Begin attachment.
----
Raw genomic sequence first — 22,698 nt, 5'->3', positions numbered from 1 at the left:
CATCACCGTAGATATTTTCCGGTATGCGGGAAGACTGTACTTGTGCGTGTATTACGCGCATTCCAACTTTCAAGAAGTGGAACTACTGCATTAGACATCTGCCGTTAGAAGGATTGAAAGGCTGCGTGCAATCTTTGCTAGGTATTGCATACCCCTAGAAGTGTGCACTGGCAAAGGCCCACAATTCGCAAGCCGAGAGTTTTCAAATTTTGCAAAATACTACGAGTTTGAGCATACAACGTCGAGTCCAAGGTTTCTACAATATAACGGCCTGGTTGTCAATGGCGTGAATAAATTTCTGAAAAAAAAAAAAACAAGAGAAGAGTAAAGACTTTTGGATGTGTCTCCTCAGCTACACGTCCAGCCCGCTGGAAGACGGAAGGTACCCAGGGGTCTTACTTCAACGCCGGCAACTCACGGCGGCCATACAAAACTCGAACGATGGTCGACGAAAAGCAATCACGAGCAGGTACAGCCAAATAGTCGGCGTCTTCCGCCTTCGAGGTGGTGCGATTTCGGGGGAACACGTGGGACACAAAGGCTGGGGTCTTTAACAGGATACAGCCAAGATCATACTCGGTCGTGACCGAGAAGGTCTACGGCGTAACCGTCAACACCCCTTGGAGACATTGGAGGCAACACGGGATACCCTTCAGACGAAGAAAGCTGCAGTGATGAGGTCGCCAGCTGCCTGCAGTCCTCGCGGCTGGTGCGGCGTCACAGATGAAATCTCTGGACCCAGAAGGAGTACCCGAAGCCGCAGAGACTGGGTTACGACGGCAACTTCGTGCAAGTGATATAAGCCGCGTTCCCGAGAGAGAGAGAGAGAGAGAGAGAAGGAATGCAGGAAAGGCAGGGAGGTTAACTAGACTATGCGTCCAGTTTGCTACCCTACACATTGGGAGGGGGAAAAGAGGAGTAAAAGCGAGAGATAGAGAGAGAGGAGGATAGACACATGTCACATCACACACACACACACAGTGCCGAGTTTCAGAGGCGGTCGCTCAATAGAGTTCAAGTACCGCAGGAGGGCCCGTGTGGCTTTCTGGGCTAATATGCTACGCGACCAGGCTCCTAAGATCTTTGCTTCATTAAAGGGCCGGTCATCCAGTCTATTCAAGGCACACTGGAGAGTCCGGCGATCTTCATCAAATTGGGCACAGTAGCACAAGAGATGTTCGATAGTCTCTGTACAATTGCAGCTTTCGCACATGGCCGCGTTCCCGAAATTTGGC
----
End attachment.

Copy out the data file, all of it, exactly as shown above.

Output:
Raw genomic sequence first — 22,698 nt, 5'->3', positions numbered from 1 at the left:
CATCACCGTAGATATTTTCCGGTATGCGGGAAGACTGTACTTGTGCGTGTATTACGCGCATTCCAACTTTCAAGAAGTGGAACTACTGCATTAGACATCTGCCGTTAGAAGGATTGAAAGGCTGCGTGCAATCTTTGCTAGGTATTGCATACCCCTAGAAGTGTGCACTGGCAAAGGCCCACAATTCGCAAGCCGAGAGTTTTCAAATTTTGCAAAATACTACGAGTTTGAGCATACAACGTCGAGTCCAAGGTTTCTACAATATAACGGCCTGGTTGTCAATGGCGTGAATAAATTTCTGAAAAAAAAAAAAACAAGAGAAGAGTAAAGACTTTTGGATGTGTCTCCTCAGCTACACGTCCAGCCCGCTGGAAGACGGAAGGTACCCAGGGGTCTTACTTCAACGCCGGCAACTCACGGCGGCCATACAAAACTCGAACGATGGTCGACGAAAAGCAATCACGAGCAGGTACAGCCAAATAGTCGGCGTCTTCCGCCTTCGAGGTGGTGCGATTTCGGGGGAACACGTGGGACACAAAGGCTGGGGTCTTTAACAGGATACAGCCAAGATCATACTCGGTCGTGACCGAGAAGGTCTACGGCGTAACCGTCAACACCCCTTGGAGACATTGGAGGCAACACGGGATACCCTTCAGACGAAGAAAGCTGCAGTGATGAGGTCGCCAGCTGCCTGCAGTCCTCGCGGCTGGTGCGGCGTCACAGATGAAATCTCTGGACCCAGAAGGAGTACCCGAAGCCGCAGAGACTGGGTTACGACGGCAACTTCGTGCAAGTGATATAAGCCGCGTTCCCGAGAGAGAGAGAGAGAGAGAGAGAAGGAATGCAGGAAAGGCAGGGAGGTTAACTAGACTATGCGTCCAGTTTGCTACCCTACACATTGGGAGGGGGAAAAGAGGAGTAAAAGCGAGAGATAGAGAGAGAGGAGGATAGACACATGTCACATCACACACACACACACAGTGCCGAGTTTCAGAGGCGGTCGCTCAATAGAGTTCAAGTACCGCAGGAGGGCCCGTGTGGCTTTCTGGGCTAATATGCTACGCGACCAGGCTCCTAAGATCTTTGCTTCATTAAAGGGCCGGTCATCCAGTCTATTCAAGGCACACTGGAGAGTCCGGCGATCTTCATCAAATTGGGCACAGTAGCACAAGAGATGTTCGATAGTCTCTGTACAATTGCAGCTTTCGCACATGGCCGCGTTCCCGAAATTTGGC